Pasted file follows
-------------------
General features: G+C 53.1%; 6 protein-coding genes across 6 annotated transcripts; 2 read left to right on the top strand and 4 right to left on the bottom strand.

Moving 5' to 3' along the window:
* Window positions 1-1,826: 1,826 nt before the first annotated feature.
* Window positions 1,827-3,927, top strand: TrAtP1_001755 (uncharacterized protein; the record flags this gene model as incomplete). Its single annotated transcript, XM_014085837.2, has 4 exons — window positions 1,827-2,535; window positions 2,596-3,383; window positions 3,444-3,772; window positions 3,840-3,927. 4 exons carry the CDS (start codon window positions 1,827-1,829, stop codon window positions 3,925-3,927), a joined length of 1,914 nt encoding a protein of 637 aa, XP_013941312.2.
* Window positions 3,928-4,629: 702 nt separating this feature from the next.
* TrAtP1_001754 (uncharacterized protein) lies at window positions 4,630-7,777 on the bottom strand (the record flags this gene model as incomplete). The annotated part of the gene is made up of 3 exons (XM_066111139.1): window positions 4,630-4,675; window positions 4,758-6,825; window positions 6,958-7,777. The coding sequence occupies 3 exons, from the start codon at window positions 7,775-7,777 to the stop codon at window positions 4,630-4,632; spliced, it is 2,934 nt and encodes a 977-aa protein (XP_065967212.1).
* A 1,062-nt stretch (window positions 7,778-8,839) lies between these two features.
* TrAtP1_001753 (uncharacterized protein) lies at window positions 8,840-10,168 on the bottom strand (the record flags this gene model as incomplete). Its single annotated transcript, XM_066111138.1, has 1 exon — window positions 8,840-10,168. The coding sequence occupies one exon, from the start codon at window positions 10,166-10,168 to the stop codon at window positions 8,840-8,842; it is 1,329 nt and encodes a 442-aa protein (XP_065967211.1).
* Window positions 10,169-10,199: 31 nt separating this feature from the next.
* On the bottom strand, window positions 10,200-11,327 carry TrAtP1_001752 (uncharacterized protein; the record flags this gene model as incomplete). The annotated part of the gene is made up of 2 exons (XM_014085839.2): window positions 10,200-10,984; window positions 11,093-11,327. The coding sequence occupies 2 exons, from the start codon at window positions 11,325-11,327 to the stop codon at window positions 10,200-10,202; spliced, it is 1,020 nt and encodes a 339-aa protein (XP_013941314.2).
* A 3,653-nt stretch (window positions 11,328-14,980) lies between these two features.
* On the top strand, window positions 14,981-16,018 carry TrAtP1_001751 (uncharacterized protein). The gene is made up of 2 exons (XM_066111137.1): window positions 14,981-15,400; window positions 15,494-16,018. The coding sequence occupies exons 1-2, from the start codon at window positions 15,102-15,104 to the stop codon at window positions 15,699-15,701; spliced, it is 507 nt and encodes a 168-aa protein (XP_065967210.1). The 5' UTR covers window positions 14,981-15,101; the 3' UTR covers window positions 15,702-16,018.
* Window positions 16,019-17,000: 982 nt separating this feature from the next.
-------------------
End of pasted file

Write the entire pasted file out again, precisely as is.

General features: G+C 53.1%; 6 protein-coding genes across 6 annotated transcripts; 2 read left to right on the top strand and 4 right to left on the bottom strand.

Moving 5' to 3' along the window:
* Window positions 1-1,826: 1,826 nt before the first annotated feature.
* Window positions 1,827-3,927, top strand: TrAtP1_001755 (uncharacterized protein; the record flags this gene model as incomplete). Its single annotated transcript, XM_014085837.2, has 4 exons — window positions 1,827-2,535; window positions 2,596-3,383; window positions 3,444-3,772; window positions 3,840-3,927. 4 exons carry the CDS (start codon window positions 1,827-1,829, stop codon window positions 3,925-3,927), a joined length of 1,914 nt encoding a protein of 637 aa, XP_013941312.2.
* Window positions 3,928-4,629: 702 nt separating this feature from the next.
* TrAtP1_001754 (uncharacterized protein) lies at window positions 4,630-7,777 on the bottom strand (the record flags this gene model as incomplete). The annotated part of the gene is made up of 3 exons (XM_066111139.1): window positions 4,630-4,675; window positions 4,758-6,825; window positions 6,958-7,777. The coding sequence occupies 3 exons, from the start codon at window positions 7,775-7,777 to the stop codon at window positions 4,630-4,632; spliced, it is 2,934 nt and encodes a 977-aa protein (XP_065967212.1).
* A 1,062-nt stretch (window positions 7,778-8,839) lies between these two features.
* TrAtP1_001753 (uncharacterized protein) lies at window positions 8,840-10,168 on the bottom strand (the record flags this gene model as incomplete). Its single annotated transcript, XM_066111138.1, has 1 exon — window positions 8,840-10,168. The coding sequence occupies one exon, from the start codon at window positions 10,166-10,168 to the stop codon at window positions 8,840-8,842; it is 1,329 nt and encodes a 442-aa protein (XP_065967211.1).
* Window positions 10,169-10,199: 31 nt separating this feature from the next.
* On the bottom strand, window positions 10,200-11,327 carry TrAtP1_001752 (uncharacterized protein; the record flags this gene model as incomplete). The annotated part of the gene is made up of 2 exons (XM_014085839.2): window positions 10,200-10,984; window positions 11,093-11,327. The coding sequence occupies 2 exons, from the start codon at window positions 11,325-11,327 to the stop codon at window positions 10,200-10,202; spliced, it is 1,020 nt and encodes a 339-aa protein (XP_013941314.2).
* A 3,653-nt stretch (window positions 11,328-14,980) lies between these two features.
* On the top strand, window positions 14,981-16,018 carry TrAtP1_001751 (uncharacterized protein). The gene is made up of 2 exons (XM_066111137.1): window positions 14,981-15,400; window positions 15,494-16,018. The coding sequence occupies exons 1-2, from the start codon at window positions 15,102-15,104 to the stop codon at window positions 15,699-15,701; spliced, it is 507 nt and encodes a 168-aa protein (XP_065967210.1). The 5' UTR covers window positions 14,981-15,101; the 3' UTR covers window positions 15,702-16,018.
* Window positions 16,019-17,000: 982 nt separating this feature from the next.